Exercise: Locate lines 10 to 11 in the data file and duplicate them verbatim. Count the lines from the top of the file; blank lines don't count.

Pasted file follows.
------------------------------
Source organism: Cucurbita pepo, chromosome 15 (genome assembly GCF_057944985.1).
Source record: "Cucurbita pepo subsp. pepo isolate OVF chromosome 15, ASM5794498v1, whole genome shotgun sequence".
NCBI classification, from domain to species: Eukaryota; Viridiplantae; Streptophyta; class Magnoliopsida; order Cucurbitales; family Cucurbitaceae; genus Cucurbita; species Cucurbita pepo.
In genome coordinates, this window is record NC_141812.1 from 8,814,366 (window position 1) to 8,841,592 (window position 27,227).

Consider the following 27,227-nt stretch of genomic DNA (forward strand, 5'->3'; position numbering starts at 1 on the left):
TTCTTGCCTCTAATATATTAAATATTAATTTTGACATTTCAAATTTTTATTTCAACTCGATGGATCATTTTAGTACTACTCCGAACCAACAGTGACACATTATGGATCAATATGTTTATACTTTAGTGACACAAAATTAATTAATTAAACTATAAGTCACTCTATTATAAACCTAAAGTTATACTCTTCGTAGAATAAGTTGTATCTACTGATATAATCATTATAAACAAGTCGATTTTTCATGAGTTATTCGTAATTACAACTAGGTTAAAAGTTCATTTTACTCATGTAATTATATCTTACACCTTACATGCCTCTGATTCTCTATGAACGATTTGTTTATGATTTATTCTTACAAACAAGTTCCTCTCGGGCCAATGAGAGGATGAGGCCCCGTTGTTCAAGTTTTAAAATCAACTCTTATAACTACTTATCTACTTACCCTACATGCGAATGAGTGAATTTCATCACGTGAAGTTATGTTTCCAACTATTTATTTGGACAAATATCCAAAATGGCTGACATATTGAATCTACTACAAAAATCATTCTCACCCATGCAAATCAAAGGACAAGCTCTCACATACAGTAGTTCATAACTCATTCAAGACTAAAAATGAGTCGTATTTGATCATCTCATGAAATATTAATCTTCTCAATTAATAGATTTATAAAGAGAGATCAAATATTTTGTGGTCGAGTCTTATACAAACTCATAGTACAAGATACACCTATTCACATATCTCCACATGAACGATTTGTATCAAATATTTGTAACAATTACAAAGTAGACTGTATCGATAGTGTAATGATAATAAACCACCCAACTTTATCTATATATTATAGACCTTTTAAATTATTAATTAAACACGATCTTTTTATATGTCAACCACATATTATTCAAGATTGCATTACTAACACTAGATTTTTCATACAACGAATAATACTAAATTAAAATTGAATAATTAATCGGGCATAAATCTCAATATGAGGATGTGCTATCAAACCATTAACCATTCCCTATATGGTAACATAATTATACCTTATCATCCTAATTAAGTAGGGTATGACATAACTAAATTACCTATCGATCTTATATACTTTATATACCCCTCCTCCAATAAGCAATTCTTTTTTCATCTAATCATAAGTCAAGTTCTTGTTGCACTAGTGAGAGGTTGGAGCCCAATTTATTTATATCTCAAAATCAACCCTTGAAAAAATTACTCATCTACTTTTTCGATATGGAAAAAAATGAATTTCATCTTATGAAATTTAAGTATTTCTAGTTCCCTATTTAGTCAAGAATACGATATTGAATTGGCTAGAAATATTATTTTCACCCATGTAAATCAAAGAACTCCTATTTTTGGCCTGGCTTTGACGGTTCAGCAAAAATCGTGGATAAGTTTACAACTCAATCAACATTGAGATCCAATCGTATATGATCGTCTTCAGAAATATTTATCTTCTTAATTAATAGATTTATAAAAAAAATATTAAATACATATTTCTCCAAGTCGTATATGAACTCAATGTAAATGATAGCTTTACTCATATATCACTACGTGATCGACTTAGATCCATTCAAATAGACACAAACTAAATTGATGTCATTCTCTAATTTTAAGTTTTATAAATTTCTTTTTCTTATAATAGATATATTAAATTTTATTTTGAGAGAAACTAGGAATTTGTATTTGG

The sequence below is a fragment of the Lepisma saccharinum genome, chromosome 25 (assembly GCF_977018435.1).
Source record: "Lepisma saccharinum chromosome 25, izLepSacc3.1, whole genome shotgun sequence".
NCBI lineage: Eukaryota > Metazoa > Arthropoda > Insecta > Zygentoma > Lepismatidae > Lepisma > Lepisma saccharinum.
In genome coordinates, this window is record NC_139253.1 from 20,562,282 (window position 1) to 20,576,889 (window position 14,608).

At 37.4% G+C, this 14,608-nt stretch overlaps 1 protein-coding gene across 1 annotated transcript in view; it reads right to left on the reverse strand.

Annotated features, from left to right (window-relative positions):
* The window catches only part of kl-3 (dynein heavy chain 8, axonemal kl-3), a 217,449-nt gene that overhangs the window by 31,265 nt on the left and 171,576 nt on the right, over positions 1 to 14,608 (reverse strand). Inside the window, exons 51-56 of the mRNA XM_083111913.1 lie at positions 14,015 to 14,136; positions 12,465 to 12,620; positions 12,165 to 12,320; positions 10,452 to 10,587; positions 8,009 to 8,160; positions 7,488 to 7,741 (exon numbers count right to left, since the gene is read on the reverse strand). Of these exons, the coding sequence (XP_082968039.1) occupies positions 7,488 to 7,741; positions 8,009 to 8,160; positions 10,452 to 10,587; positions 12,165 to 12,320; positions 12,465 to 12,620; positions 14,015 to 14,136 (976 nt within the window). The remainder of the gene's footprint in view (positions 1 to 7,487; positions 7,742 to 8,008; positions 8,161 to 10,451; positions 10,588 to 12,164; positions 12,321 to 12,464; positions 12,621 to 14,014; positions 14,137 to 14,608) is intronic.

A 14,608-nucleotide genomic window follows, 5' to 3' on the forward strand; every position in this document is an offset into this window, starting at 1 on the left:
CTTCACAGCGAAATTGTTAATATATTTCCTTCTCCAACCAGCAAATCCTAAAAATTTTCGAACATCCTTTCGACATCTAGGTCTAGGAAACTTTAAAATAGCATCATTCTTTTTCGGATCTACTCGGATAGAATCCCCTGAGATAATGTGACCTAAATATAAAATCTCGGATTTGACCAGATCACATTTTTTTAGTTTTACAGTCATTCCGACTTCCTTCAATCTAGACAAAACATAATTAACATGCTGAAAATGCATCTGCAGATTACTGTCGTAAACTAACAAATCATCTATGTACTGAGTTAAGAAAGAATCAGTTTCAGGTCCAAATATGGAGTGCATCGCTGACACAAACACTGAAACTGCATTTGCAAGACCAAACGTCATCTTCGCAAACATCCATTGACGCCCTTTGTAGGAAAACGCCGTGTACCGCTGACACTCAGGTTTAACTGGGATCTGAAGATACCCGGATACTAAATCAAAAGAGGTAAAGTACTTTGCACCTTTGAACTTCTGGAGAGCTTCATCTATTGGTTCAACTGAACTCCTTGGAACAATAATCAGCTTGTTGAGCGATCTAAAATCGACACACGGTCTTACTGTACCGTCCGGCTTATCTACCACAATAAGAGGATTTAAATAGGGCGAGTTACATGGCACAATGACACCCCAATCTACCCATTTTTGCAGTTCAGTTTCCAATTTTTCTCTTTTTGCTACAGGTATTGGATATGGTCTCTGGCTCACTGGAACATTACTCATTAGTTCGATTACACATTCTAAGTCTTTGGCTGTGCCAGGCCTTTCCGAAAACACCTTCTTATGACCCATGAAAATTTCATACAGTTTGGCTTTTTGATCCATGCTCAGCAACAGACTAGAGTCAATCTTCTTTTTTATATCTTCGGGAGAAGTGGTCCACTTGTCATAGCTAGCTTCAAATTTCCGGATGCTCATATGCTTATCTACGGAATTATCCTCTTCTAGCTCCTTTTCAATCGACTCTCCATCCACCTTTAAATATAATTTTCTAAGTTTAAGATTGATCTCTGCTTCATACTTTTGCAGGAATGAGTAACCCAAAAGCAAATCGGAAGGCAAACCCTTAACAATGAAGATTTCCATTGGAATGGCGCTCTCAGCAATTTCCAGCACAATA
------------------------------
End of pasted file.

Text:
In genome coordinates, this window is record NC_139253.1 from 20,562,282 (window position 1) to 20,576,889 (window position 14,608).

At 37.4% G+C, this 14,608-nt stretch overlaps 1 protein-coding gene across 1 annotated transcript in view; it reads right to left on the reverse strand.